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Legislative Issues

Selected issues affecting public education may be highlighted. Union Public Schools does not intend to endorse political issues. Information provided here is for informational purposes only.

Achieving Classroom Excellence

The Achieving Classroom Excellence Act (ACE) is a statewide effort to raise expectations for student achievement in Oklahoma public schools. It provides a framework for all Oklahoma school systems to implement standards, curriculum, and assessments with the rigor and relevance necessary for Oklahoma students to be prepared for college and the world of work. See State web page.

ACE sets forth requirements that must be met in order for a student to earn a diploma from an Oklahoma public high school. An Oklahoma high school diploma tells admission officers at college, universities, and career and technology schools that the bearer is ready for the rigors of post-secondary education. It also tells potential employers that the graduate possesses the reading, writing, and mathematical skills required for success in the workplace.

ACE has three major components: Curriculum, Testing, and Remediation & Intervention. On this page, you will find information and frequently asked questions related to each of these components along with a number of Resources that will help explain and implement the ACE laws.

Common Core

The Priority Academic Student Skills and the Common Core State Standards come under the umbrella of all state standards entitled Oklahoma C3 Standards - C3 standing for college, career, and citizen ready.  In 2014, however, the state Legislature passed legislation to drop Common Core, a decision which was upheld by the State Supreme Court.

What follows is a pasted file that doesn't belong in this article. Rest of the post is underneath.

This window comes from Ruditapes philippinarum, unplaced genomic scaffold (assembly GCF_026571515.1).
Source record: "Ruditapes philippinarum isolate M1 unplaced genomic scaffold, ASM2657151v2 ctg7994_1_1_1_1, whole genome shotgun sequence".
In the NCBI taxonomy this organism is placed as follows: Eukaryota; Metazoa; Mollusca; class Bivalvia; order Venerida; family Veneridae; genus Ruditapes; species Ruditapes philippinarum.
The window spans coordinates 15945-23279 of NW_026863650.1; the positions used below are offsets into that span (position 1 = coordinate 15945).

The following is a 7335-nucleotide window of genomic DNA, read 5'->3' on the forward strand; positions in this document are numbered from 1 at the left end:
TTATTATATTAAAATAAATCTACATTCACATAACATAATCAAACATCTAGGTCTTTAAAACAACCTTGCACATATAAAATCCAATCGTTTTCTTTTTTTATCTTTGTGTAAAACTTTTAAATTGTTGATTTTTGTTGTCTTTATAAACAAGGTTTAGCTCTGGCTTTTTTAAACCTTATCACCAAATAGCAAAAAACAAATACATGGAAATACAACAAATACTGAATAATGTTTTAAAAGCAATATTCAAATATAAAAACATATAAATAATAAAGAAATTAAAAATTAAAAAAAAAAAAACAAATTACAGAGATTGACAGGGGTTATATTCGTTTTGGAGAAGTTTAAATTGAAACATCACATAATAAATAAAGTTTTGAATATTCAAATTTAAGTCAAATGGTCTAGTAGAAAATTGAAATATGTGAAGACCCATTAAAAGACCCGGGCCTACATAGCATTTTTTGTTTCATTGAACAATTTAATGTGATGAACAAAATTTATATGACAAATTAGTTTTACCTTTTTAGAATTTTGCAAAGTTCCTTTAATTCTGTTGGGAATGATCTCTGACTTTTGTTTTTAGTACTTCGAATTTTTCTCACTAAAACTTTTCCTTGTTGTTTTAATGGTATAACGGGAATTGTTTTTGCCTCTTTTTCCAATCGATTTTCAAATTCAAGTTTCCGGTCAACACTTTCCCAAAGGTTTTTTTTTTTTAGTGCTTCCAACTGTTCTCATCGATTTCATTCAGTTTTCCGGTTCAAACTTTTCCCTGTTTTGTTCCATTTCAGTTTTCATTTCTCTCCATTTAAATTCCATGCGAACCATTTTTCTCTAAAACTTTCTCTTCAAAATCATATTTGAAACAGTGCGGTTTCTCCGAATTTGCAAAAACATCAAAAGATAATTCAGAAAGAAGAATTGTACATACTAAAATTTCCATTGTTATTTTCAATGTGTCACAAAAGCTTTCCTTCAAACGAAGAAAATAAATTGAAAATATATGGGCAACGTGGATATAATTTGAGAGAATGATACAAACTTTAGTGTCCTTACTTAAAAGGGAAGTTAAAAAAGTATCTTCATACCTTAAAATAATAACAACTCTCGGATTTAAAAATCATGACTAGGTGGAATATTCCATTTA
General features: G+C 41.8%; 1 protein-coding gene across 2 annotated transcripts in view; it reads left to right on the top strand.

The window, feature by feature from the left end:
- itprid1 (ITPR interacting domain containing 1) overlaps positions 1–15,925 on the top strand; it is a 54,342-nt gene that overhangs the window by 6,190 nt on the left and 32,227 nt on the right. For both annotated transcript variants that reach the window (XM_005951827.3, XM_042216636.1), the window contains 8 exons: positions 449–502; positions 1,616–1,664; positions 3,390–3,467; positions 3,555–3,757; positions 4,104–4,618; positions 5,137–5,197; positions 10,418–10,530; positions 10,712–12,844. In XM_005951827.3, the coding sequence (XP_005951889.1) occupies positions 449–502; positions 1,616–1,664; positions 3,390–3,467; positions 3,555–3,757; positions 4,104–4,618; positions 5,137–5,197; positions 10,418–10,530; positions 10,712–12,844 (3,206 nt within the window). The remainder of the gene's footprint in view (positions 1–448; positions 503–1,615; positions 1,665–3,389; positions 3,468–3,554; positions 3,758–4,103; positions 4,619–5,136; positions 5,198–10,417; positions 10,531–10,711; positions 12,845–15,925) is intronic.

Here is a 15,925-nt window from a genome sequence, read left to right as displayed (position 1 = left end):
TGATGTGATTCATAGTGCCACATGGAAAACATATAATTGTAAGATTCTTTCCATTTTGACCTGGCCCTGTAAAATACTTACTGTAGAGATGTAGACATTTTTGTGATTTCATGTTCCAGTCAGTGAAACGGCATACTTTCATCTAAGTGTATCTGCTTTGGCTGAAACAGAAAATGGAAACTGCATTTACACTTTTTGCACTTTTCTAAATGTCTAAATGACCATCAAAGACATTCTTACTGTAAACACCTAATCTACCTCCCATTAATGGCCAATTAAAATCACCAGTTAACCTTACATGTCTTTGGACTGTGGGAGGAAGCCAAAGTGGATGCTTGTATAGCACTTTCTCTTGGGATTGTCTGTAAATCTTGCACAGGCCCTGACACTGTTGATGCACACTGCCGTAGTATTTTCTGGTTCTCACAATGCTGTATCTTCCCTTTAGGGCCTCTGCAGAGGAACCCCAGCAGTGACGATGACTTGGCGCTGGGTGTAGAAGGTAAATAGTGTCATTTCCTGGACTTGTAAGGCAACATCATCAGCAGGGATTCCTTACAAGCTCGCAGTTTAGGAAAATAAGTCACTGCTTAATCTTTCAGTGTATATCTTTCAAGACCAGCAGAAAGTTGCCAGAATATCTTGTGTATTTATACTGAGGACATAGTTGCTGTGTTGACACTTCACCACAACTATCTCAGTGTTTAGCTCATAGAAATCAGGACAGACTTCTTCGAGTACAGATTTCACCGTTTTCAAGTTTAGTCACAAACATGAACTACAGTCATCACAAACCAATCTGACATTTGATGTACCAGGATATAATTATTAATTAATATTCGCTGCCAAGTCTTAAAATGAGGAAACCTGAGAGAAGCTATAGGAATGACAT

Voucher Issue

The State Legislature has passed two laws that allow Oklahoma citizens’ tax dollars to pay the tuition (vouchers) for students on Individual Education Plans (IEPs) to attend private and religious schools. The ramifications of using tax dollars for vouchers are far reaching and could affect the quality of public education in Oklahoma. See news stories/archive

Updated Feb. 17, 2016:  The Oklahoma Supreme Court ruled Tuesday, February 17, 2016, that state-funded private school scholarships for students with disabilities are constitutional.

The ruling came down in a taxpayer lawsuit challenging the constitutionality of the Lindsey Nicole Henry Scholarship Program for Children with Disabilities.  Tulsa World story

The latest lawsuit began in October 2013, when a dozen Oklahomans from across the state sued in Oklahoma County to have the Henry law declared unconstitutional for violating the state constitution’s no-aid-to-religion clause. The plaintiffs were bipartisan and included a state senator, retired and current superintendents and teachers, parents of special-needs students, college professors and a retired judge.